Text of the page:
Category Archives:

accountability

GM’s Assessment of Its Mishandled Ignition Switch Recalls: What About the Leaders?

Last week, GM announced the findings of an independent, company-sponsored probe into its failure to address defective parts that resulted in 13 deaths over 11 years. The technical problem was an ignition switch that could move to accessory positions while driving, causing the power to be cut and power steering, power brakes and airbags to stop working. The managerial problem was that no one fixed it.

The writers of the report principally blamed GM’s culture for enabling this tragedy. 

  • Lack of accountability ‒ one cited example was the “GM salute”: a crossing of arms and pointing at others. The employees responsible for making the fixes, including engineering, legal and cross-functional committees, operated in silos and failed to set timetables or demand action 
  • Lack of urgency ‒ this behaviour is known internally as the “GM nod”: everyone agrees to a proposed plan of action, then leaves the room and does nothing”
  • Poor judgement ‒ the original switch failed to meet GM specifications, but was approved for production. Decisions were not assigned owners, therefore they weren’t made and no consequences were levied
  • Avoidance of raising Issues to leaders ‒ consumer complaints or internal reviews were not raised to the highest levels of leader. There are many references to employees failing to disclose critical pieces of information about the defect
  • Conflicting leadership priorities ‒ teams had differing views on competing mandates ‒ “cost is everything” and “cost is irrelevant when safety is an issue” 
Mary Barra Addressing the Recall Probe

Mary Barra, Chief Executive, communicated the investigation findings to all employees via video conference. She announced that 15 people had been fired for incompetence and negligence and 5 more had been disciplined because of their inaction. A new safety head had been hired into a more senior role than his predecessor and a new “Speak Up for Safety” program was being launched to encourage early reporting of safety issues.

Most of Mary’s comments focus on GM’s culture that enabled the shortfalls: “Fixing this is going to take more than getting rid of some people and moving boxes around on the org chart. This is going to require culture change and an ongoing vigilance.” Fair enough, but what does this mean? How will the leaders that have prospered in the current culture create a dramatically different one?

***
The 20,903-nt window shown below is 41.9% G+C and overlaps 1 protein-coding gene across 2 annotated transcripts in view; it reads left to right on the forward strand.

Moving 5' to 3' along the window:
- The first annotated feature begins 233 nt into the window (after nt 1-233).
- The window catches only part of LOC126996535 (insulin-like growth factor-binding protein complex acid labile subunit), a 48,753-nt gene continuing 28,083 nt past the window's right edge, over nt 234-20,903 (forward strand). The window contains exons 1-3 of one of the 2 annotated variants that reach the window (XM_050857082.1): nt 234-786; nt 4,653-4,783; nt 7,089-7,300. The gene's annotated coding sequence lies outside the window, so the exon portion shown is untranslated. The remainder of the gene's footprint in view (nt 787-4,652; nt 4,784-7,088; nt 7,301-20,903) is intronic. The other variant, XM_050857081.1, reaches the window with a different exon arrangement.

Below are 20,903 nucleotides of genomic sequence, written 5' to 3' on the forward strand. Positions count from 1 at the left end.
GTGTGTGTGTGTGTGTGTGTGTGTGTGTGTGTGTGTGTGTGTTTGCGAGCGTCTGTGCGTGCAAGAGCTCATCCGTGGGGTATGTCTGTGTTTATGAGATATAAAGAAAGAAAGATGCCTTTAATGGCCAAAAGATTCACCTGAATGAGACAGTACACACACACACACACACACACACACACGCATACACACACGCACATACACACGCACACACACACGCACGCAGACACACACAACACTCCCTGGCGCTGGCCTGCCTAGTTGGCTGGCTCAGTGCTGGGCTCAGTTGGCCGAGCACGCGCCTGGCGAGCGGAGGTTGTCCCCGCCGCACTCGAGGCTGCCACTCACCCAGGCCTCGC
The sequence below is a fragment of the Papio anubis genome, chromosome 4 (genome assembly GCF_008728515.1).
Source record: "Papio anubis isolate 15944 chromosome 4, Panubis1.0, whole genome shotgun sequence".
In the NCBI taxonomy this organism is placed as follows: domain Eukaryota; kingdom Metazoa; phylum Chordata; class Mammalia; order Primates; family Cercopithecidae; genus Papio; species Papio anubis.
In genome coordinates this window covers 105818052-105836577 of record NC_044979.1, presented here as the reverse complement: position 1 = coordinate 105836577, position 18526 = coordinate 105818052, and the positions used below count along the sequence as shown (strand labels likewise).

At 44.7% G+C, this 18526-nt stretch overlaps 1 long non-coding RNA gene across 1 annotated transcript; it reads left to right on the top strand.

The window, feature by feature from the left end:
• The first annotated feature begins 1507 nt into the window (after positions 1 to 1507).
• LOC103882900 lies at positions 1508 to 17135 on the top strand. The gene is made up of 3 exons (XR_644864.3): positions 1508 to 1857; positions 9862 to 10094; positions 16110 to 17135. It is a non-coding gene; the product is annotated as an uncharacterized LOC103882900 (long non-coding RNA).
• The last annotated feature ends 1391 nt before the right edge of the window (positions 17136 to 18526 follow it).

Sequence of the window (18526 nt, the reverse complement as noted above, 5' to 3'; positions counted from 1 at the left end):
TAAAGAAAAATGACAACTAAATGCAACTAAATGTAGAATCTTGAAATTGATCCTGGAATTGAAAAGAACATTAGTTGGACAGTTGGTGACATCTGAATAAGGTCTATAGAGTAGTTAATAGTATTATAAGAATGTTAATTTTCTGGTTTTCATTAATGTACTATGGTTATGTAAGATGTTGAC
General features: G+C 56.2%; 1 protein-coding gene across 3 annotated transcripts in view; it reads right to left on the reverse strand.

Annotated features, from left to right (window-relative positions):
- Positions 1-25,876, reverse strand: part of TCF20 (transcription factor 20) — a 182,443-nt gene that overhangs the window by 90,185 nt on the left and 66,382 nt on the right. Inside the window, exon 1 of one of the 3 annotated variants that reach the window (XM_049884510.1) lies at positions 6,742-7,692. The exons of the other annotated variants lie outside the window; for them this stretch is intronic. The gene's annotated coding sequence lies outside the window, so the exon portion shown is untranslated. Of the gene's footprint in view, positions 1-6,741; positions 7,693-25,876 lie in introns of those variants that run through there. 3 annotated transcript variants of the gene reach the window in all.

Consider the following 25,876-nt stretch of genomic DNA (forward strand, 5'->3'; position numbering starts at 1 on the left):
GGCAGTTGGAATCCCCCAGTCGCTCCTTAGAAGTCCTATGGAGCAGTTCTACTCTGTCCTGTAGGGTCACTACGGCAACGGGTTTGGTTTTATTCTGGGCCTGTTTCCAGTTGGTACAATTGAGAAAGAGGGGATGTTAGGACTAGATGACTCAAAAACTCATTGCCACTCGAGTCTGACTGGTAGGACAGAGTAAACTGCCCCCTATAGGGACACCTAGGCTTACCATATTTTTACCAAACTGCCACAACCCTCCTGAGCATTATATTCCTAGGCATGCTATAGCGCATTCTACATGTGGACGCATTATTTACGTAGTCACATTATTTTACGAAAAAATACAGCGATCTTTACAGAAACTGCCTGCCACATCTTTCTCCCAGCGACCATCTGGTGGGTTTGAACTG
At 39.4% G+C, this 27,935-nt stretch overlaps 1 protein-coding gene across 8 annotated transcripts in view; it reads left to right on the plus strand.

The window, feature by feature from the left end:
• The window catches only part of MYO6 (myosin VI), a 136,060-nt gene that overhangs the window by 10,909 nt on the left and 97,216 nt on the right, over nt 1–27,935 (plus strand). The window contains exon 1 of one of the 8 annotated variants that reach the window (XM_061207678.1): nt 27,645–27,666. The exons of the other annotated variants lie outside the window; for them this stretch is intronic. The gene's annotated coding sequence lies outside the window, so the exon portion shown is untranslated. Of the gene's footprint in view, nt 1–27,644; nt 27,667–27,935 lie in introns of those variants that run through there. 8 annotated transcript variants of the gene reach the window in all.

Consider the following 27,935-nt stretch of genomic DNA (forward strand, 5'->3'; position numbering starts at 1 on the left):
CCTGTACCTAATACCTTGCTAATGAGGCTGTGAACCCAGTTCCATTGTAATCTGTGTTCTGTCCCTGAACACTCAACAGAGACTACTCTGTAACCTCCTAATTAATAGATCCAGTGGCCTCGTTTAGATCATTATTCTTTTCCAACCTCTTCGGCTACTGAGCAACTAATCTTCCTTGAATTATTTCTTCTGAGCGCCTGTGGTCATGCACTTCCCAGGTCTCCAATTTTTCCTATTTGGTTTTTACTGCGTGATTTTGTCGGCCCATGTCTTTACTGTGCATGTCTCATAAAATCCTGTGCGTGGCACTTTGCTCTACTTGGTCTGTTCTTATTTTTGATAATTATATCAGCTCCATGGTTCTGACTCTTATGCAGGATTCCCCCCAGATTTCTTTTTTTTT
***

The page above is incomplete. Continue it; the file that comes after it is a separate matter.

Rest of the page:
Here are my recommendations for GM leaders:

  1. Don’t “put this behind you”; make it part of your new culture. Weave this tragic story into company lore and build ways of working to avoid it happening again.  For example, ensure that new employee orientations include your lessons learned. Share how this has profoundly changed your thinking and behaviour. This failure is part of your culture and will be a source of strength when you can articulate what you have become because of it. Follow Mary’s lead:  “I want to keep this painful experience permanently in our collective memories. I don’t want to forget what happened because I ‒ and know you ‒ never want this to happen again. This will take conscious actions.”
  2. Modify your rewards system to encourage new behaviours and leave behind old ones, especially for senior leaders ‒ they must demonstrate that they support the new culture and are prepared to benefit or lose because of it
  3. Work on accountability first. Nothing will change without people at all levels feeling responsible for outcomes
  4. Document examples of the new empowered culture and share them across the organization
  5. Invite external experts and the press to evaluate your progress. Highlight and address setback. There will be setbacks

The most important recommendation is for leaders to acknowledge that they own GM’s culture and they created the old one through their actions and behaviours.

The report could have said that leaders take full accountability for the failure to recall dangerous cars. It would have been an excellent example of the new culture they are charged with creating.

Phil

Loving My Public Speaking Boot Camp!